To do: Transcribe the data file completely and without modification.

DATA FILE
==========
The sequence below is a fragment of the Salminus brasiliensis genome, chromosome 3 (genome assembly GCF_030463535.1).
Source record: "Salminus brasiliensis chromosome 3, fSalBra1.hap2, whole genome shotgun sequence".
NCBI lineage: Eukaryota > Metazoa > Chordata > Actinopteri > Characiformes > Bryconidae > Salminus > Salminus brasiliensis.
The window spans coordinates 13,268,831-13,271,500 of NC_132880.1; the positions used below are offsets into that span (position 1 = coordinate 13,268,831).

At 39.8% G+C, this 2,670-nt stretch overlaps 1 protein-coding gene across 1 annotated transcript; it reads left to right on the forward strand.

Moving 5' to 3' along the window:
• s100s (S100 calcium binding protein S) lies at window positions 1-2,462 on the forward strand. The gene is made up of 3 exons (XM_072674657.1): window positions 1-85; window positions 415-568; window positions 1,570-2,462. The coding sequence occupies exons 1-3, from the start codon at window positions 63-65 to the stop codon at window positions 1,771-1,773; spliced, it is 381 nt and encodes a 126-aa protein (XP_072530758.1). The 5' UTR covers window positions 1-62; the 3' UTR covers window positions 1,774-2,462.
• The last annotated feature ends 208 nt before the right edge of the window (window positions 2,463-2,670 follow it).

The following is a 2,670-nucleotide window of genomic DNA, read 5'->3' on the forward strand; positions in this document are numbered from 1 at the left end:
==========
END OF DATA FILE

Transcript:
The sequence below is a fragment of the Salminus brasiliensis genome, chromosome 3 (genome assembly GCF_030463535.1).
Source record: "Salminus brasiliensis chromosome 3, fSalBra1.hap2, whole genome shotgun sequence".
NCBI lineage: Eukaryota > Metazoa > Chordata > Actinopteri > Characiformes > Bryconidae > Salminus > Salminus brasiliensis.
The window spans coordinates 13,268,831-13,271,500 of NC_132880.1; the positions used below are offsets into that span (position 1 = coordinate 13,268,831).

At 39.8% G+C, this 2,670-nt stretch overlaps 1 protein-coding gene across 1 annotated transcript; it reads left to right on the forward strand.

Moving 5' to 3' along the window:
• s100s (S100 calcium binding protein S) lies at window positions 1-2,462 on the forward strand. The gene is made up of 3 exons (XM_072674657.1): window positions 1-85; window positions 415-568; window positions 1,570-2,462. The coding sequence occupies exons 1-3, from the start codon at window positions 63-65 to the stop codon at window positions 1,771-1,773; spliced, it is 381 nt and encodes a 126-aa protein (XP_072530758.1). The 5' UTR covers window positions 1-62; the 3' UTR covers window positions 1,774-2,462.
• The last annotated feature ends 208 nt before the right edge of the window (window positions 2,463-2,670 follow it).

The following is a 2,670-nucleotide window of genomic DNA, read 5'->3' on the forward strand; positions in this document are numbered from 1 at the left end: